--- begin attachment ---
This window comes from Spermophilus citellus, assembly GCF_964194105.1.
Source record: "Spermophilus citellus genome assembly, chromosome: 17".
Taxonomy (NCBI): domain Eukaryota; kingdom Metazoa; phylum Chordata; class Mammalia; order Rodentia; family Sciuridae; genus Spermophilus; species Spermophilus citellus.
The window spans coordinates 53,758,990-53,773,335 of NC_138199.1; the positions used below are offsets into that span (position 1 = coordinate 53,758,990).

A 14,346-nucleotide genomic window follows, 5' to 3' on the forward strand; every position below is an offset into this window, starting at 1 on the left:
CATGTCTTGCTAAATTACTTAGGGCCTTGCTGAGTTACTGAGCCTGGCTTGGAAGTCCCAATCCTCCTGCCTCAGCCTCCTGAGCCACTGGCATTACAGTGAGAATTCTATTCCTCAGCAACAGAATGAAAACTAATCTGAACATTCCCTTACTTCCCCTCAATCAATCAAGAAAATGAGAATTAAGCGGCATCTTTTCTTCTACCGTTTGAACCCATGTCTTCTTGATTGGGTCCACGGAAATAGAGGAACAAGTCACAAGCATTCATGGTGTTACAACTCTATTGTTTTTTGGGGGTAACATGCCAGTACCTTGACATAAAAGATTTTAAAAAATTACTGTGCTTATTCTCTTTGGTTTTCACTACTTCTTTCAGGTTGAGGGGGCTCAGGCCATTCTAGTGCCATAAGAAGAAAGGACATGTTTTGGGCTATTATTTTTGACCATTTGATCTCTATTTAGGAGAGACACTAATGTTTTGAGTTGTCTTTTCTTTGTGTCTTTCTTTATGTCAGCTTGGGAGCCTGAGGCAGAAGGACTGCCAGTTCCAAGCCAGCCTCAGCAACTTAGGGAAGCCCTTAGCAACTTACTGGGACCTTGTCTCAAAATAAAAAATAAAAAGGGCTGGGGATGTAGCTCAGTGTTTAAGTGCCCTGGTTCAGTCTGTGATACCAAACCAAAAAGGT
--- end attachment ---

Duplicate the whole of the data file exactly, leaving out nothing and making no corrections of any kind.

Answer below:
This window comes from Spermophilus citellus, assembly GCF_964194105.1.
Source record: "Spermophilus citellus genome assembly, chromosome: 17".
Taxonomy (NCBI): domain Eukaryota; kingdom Metazoa; phylum Chordata; class Mammalia; order Rodentia; family Sciuridae; genus Spermophilus; species Spermophilus citellus.
The window spans coordinates 53,758,990-53,773,335 of NC_138199.1; the positions used below are offsets into that span (position 1 = coordinate 53,758,990).

A 14,346-nucleotide genomic window follows, 5' to 3' on the forward strand; every position below is an offset into this window, starting at 1 on the left:
CATGTCTTGCTAAATTACTTAGGGCCTTGCTGAGTTACTGAGCCTGGCTTGGAAGTCCCAATCCTCCTGCCTCAGCCTCCTGAGCCACTGGCATTACAGTGAGAATTCTATTCCTCAGCAACAGAATGAAAACTAATCTGAACATTCCCTTACTTCCCCTCAATCAATCAAGAAAATGAGAATTAAGCGGCATCTTTTCTTCTACCGTTTGAACCCATGTCTTCTTGATTGGGTCCACGGAAATAGAGGAACAAGTCACAAGCATTCATGGTGTTACAACTCTATTGTTTTTTGGGGGTAACATGCCAGTACCTTGACATAAAAGATTTTAAAAAATTACTGTGCTTATTCTCTTTGGTTTTCACTACTTCTTTCAGGTTGAGGGGGCTCAGGCCATTCTAGTGCCATAAGAAGAAAGGACATGTTTTGGGCTATTATTTTTGACCATTTGATCTCTATTTAGGAGAGACACTAATGTTTTGAGTTGTCTTTTCTTTGTGTCTTTCTTTATGTCAGCTTGGGAGCCTGAGGCAGAAGGACTGCCAGTTCCAAGCCAGCCTCAGCAACTTAGGGAAGCCCTTAGCAACTTACTGGGACCTTGTCTCAAAATAAAAAATAAAAAGGGCTGGGGATGTAGCTCAGTGTTTAAGTGCCCTGGTTCAGTCTGTGATACCAAACCAAAAAGGT